Full-text · Article · Aug 2014 · Frontiers in Genetics
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    • "For understanding the mechanisms of DNA damage and repair, chemical-induced mutagenesis and subsequent generation of mutants have been immensely useful. A number of DNA repair deficient mutants have been characterized in Drosophila based on the observed defects in repairing damaged DNA [19] [20] [21] [22] and are also useful in the screening of chemicals for their potential to induce DNA damage [23] [24] [25]. In Drosophila and in most of the eukaryotes , DNA damage repair pathways are predominantly categorized under pre-and post-replication repair pathways [26] [27]. "
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    ABSTRACT: Dichlorvos (DDVP), an organophosphate pesticide, is reported to induce genotoxicity in in vitro and in certain in vivo models at its higher concentrations. However, studies on the affected DNA damage repair pathways are elusive. Hypersensitivity of mutagen sensitive strains (mus) in Drosophila to mutagens and chemicals are known and accordingly, these mutants were grouped in pre- and post-replication repair pathways. For examining chemical-induced genotoxicity, mutants belonging to one particular repair pathway may not be adequate when other repair pathways may neutralize its effect. To test whether both pre- and post-replication pathways are affected by DDVP-induced genotoxicity in exposed Drosophila, we examined changes in DNA migration of Comet assay in the midgut cells of Oregon R+ larvae and selected mutants of pre- (mei-9, mus201 and mus207) and post-replication (mei-41 and mus209) repair pathways exposed to increasing yet environmentally relevant concentrations of DDVP (0.0, 0.15, 1.5 and 15.0 ng/ml) for 48 h. We observed greater DNA damage in pre-replication repair mutants after exposure to 0.15 ng/ml DDVP, while effects on Oregon R+ and post-replication repair mutants were insignificant. On the other, significant DNA damage was observed in the post-replication repair mutants after their exposure to 1.5 and 15.0 ng/ml DDVP. Among the mutants, pre-replication repair mutant, mus207, exhibited maximum sensitivity to DDVP which is suggestive of alkylation damage to DNA apart from its role in DSB repair. We also examined mutants (SOD- and urate-null) that are sensitive to oxidative stress and observed significant oxidative DNA damage in DDVP exposed mutants as compared to Oregon R+. The present study suggests requirement of both pre- and post-replication repair pathways against DDVP induced DNA damage in Drosophila with increased oxidative DNA damage leading to increased genotoxicity.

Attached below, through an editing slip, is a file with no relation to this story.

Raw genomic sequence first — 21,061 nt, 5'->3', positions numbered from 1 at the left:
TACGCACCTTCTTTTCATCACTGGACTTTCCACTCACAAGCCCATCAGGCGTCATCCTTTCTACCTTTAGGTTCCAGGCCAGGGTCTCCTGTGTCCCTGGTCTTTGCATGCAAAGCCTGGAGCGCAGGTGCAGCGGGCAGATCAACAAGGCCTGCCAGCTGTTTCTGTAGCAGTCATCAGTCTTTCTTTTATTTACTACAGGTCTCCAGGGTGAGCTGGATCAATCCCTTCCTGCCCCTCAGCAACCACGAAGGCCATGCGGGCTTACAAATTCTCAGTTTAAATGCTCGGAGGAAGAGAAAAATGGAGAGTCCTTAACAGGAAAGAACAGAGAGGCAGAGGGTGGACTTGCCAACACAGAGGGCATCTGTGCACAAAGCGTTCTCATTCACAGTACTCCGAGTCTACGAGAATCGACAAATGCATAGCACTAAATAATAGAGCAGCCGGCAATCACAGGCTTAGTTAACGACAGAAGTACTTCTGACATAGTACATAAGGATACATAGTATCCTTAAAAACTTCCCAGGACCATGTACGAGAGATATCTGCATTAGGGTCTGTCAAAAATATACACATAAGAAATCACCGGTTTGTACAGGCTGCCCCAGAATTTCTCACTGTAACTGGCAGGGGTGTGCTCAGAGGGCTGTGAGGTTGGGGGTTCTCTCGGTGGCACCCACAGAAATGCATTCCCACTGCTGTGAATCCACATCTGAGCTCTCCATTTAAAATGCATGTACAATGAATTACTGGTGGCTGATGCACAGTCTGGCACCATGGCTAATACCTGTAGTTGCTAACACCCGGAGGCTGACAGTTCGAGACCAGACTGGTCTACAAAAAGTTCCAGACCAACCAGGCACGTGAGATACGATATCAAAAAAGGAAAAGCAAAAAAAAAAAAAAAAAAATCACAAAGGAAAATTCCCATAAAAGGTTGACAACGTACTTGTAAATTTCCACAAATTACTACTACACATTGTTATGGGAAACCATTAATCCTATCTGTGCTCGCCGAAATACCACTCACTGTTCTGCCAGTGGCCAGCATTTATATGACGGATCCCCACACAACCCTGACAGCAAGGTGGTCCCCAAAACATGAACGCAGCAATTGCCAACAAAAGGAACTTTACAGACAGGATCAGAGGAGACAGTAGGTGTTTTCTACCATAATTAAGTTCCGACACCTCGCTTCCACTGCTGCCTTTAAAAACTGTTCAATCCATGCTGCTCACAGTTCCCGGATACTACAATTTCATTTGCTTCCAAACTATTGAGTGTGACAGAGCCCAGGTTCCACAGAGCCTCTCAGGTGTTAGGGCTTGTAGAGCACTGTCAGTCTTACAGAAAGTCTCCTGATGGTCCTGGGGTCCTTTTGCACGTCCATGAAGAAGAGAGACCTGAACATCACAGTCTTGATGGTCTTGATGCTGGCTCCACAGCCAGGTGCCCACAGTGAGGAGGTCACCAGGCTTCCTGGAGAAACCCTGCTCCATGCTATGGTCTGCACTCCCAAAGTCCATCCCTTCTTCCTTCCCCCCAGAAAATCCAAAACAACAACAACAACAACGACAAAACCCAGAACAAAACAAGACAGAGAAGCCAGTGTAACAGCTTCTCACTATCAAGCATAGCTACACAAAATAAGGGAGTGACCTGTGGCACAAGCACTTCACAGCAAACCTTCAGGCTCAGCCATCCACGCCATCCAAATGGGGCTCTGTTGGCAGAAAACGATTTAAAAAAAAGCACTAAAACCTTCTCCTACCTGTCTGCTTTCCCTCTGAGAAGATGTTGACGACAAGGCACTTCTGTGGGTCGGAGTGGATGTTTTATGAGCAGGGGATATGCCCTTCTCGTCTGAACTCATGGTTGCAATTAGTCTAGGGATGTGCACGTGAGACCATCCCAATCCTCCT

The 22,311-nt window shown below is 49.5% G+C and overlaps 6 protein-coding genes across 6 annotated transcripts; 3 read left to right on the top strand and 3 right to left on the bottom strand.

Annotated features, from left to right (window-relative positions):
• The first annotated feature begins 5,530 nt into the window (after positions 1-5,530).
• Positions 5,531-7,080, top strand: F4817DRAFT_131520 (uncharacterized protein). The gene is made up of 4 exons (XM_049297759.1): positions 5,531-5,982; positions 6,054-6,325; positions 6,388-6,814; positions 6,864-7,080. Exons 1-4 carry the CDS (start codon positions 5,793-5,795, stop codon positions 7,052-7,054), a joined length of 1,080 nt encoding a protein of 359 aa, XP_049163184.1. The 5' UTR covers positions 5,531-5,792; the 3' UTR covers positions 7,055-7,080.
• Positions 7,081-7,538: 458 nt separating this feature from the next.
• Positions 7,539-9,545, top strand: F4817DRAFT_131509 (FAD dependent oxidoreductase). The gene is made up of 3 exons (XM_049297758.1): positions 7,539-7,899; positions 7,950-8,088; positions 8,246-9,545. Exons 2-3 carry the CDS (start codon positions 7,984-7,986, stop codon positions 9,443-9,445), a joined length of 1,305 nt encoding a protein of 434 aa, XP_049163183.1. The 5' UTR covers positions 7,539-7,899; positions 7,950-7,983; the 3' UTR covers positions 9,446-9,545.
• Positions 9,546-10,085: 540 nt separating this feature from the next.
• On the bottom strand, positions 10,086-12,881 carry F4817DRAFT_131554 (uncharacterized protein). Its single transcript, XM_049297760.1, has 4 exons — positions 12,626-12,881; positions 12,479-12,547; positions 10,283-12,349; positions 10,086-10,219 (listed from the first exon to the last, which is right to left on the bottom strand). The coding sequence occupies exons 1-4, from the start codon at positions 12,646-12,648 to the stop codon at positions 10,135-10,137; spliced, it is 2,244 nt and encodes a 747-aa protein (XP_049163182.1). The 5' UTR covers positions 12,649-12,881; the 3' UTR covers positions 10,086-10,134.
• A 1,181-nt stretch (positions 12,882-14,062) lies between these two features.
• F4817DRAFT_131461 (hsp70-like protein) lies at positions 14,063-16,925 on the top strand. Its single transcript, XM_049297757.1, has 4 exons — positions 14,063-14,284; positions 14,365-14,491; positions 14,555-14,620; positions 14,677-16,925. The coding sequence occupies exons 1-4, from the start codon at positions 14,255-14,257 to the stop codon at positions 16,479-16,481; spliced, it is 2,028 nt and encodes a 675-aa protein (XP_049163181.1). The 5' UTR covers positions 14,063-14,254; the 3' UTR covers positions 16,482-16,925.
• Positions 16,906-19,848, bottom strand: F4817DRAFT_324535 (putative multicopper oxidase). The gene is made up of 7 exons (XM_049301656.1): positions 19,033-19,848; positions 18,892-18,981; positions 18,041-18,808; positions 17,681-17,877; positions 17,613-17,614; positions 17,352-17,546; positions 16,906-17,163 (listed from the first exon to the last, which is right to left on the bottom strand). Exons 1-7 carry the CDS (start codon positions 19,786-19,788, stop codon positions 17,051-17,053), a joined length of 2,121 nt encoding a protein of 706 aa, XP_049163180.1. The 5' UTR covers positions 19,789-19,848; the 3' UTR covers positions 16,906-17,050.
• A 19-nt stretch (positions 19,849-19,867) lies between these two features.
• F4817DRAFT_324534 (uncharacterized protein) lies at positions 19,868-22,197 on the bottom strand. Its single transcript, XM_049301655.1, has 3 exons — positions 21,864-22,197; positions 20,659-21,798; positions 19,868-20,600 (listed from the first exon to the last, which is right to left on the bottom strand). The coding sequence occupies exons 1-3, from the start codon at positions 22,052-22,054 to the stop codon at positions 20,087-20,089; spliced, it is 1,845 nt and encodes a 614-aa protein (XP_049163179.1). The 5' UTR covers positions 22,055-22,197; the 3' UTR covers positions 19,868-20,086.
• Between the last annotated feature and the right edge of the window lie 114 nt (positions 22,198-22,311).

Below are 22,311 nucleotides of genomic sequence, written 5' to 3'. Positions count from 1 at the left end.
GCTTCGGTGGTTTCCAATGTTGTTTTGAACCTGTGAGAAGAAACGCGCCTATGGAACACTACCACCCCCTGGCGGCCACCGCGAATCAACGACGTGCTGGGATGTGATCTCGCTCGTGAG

Full-text · Article · May 2014 · Mutation Research/Genetic Toxicology and Environmental Mutagenesis